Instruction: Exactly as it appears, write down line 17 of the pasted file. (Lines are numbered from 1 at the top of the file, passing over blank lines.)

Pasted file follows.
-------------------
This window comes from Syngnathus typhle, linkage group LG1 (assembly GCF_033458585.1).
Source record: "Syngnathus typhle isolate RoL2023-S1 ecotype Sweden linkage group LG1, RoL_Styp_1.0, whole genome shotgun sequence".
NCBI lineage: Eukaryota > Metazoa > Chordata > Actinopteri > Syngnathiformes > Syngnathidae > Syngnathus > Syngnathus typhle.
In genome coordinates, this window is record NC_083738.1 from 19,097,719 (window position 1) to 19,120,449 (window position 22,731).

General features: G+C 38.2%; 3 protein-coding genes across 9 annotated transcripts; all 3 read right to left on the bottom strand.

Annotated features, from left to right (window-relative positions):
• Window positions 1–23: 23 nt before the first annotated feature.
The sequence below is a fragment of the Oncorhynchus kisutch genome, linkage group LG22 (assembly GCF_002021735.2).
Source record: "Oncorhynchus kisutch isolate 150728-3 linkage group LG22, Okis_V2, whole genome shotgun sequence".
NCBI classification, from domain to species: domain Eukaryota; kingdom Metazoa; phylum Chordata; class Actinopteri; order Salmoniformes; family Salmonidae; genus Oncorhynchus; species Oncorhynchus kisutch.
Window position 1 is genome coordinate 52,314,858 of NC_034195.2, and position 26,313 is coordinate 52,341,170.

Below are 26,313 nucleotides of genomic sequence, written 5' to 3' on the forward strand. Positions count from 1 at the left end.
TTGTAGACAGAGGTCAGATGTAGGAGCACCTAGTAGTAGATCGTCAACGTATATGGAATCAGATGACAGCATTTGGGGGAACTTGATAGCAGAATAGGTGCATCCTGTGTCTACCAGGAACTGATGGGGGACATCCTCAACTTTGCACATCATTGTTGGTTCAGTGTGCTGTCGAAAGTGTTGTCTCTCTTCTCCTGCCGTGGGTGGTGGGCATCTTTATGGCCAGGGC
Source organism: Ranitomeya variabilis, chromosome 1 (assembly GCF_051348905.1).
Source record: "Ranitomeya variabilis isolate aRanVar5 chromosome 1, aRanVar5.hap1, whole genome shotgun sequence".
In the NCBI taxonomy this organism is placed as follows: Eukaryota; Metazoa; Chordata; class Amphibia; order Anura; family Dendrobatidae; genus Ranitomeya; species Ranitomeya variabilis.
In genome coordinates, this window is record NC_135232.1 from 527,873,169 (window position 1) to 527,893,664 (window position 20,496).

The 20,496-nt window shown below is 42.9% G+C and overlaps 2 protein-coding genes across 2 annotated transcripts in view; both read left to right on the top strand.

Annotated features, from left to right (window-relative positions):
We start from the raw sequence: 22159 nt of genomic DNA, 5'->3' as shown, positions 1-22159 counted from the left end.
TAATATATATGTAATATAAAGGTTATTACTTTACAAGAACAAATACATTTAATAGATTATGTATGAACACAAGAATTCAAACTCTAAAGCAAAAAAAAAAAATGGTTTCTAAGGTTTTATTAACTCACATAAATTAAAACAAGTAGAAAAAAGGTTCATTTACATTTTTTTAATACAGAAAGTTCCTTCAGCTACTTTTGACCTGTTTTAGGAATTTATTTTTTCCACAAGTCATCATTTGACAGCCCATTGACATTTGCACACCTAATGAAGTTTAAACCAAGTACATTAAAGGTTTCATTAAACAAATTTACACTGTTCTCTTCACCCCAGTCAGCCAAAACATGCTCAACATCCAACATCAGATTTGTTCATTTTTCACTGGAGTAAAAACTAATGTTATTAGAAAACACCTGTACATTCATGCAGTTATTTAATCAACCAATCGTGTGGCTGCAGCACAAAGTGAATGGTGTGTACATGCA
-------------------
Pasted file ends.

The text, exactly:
In genome coordinates, this window is record NC_135232.1 from 527,873,169 (window position 1) to 527,893,664 (window position 20,496).